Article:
On retrospective analysis, we speculate that AF is attributed to the combined effect of underlying sepsis and oral pregabalin premedication in our patient. Sepsis is known to be associated with arrhythmias. Myocardial dysfunction in sepsis is an important contributing factor inducing AF. [3] Dernellis and Panaretou, observed a direct association between the raised CRP and presence of AF, from a large cohort study of 5000 elderly individuals when followed for a mean of 6.9 years. [4] Our patient had underlying sepsis, which was authenticated by infected implant and raised levels of CRP and ESR.

Second, the other predisposing factor for development of AF could be co-administration of pregabalin premedication in our patient. Pregabalin, a gamma amino butyric acid analogue, is indicated for chronic neuropathic pain, and generalized anxiety disorder and is also very commonly used for premedication in anesthesia practice. Oral pregabalin premedication effectively leads to sedation and analgesia with successful attenuation of the adverse and deleterious hemodynamic pressor response. [5]

Cardiac events with pregabalin are rarely reported in literature. It is related to the binding of pregabalin to a2δ2 subunits of voltage gated calcium channel causing potassium-evoked accentuation of calcium influx in the heart. A French pharmacovigilance database have found the incidence of pregabalin suspected cardiac arrhythmia and conduction disturbances (e.g., bradycardia, tachycardia, AF, junctional arrhythmia) to be as high as 57% in patients on chronic pregabalin therapy for chronic pain relief. [6] To the best of our knowledge, arrhythmia has never been reported as an adverse event with oral pregabalin premedication.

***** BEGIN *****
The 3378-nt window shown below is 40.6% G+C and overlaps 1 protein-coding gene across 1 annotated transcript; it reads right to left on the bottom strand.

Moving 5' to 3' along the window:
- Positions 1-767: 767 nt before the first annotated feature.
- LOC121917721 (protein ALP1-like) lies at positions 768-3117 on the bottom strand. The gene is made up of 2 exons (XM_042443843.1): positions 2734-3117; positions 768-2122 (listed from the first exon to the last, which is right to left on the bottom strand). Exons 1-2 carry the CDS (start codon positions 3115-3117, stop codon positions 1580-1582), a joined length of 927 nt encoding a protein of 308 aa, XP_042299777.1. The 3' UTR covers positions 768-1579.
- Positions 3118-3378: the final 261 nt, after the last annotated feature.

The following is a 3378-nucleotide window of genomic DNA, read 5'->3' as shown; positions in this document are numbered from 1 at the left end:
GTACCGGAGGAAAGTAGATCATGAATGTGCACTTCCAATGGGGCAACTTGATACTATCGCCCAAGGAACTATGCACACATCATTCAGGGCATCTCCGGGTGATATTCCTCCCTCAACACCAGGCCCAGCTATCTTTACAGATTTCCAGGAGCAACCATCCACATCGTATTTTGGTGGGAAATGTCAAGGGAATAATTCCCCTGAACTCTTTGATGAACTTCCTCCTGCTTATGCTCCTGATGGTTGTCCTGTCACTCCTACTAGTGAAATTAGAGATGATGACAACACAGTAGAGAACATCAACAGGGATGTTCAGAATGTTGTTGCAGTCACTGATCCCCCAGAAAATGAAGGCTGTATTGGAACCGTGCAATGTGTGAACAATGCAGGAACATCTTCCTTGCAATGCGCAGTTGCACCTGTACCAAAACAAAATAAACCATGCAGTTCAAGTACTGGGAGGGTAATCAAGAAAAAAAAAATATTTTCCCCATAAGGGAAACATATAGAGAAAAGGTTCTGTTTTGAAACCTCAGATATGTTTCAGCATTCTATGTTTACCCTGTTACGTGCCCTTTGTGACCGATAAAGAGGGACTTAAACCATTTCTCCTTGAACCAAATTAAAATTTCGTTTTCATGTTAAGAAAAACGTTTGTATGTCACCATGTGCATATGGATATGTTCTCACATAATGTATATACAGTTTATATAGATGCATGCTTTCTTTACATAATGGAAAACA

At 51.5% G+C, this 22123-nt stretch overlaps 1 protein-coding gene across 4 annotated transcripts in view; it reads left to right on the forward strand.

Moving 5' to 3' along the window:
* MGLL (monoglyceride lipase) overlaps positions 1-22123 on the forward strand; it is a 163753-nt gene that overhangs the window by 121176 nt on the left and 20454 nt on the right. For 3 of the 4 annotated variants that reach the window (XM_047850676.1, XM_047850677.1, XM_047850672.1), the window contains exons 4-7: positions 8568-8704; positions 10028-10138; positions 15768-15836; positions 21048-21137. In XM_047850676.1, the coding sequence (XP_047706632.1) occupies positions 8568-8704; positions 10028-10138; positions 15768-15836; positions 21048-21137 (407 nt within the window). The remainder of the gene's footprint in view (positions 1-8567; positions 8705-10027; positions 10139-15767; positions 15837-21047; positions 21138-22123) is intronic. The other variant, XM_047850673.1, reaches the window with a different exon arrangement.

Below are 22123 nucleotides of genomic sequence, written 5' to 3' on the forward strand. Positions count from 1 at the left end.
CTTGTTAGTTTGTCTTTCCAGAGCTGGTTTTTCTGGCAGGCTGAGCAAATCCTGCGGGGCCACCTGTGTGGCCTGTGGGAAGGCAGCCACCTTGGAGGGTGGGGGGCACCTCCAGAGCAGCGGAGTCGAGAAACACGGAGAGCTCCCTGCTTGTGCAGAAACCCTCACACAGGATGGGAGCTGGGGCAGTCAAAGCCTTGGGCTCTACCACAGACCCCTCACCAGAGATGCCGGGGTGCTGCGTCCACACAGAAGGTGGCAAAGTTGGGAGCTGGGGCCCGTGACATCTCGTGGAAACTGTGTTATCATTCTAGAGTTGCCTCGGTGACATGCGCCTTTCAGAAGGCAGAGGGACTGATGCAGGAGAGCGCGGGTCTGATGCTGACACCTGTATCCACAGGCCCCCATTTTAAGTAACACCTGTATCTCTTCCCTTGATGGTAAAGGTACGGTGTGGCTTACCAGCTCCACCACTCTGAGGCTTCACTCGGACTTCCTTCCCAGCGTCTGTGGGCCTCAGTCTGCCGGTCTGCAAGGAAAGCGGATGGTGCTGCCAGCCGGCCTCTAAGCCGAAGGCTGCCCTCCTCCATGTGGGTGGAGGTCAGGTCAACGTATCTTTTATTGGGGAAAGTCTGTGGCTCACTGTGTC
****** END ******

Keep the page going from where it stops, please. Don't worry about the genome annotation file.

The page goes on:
The oral bioavailability of pregabalin is estimated to be 90% and is not bound to plasma proteins. The steady state concentration is achieved within 24-48 h. An important pharmacokinetic characteristic of pregabalin is that it is absorbed rapidly when administered in the fasted state, with peak concentration occurring within 1 h following both single and multiple doses. [6] Our patient received the morning dose of pregabalin 150 mg in fasted state just 2 h before shifting to operation theater, when patient was diagnosed to have AF.

We conclude that pregabalin premedication in a septic patient may contribute to arrhythmia in the perioperative period. Thus, it may be warranted to avoid pregabalin premedication in patients who are known or suspected to have underlying sepsis.

 
  References Top

1.
Ankichetty S, Nandhakumar A, Subramanyam R, Venkatraghavan L. Acute atrial fibrillation in emergency surgery: Is it rare? Indian J Anaesth 2011;55:287-9.  Back to cited text no. 1
[PUBMED]  Medknow Journal  
2.
Fuzier R, Serres I, Guitton E, Lapeyre-Mestre M, Montastruc JL, French Network of Pharmacovigilance Centres. Adverse drug reactions to gabapentin and pregabalin: A review of the French pharmacovigilance database. Drug Saf 2013;36:55-62.  Back to cited text no. 2
    
3.
Goss CH, Carson SS. Is severe sepsis associated with new-onset atrial fibrillation and stroke? JAMA 2011;306:2264-6.  Back to cited text no. 3
[PUBMED]    
4.
Dernellis J, Panaretou M. Relationship between C-reactive protein concentrations during glucocorticoid therapy and recurrent atrial fibrillation. Eur Heart J 2004;25:1100-7.  Back to cited text no. 4
    
5.
Gupta K, Bansal P, Gupta PK, Singh YP. Pregabalin premedication - A new treatment option for hemodynamic stability during general anesthesia: A prospective study. Anaesth Essays Res 2011;5:57-62.  Back to cited text no. 5
    
6.
Martinez L, Therasse C, Ginisty S, Eftekhari P. Cardiac events and pregabalin: Spontaneous Reports Notified to the French Pharmacovigilance Database. Abstract Presented at VIII EME Centre de Congres D Angers 22-24 April 2013, France.  Back to cited text no. 6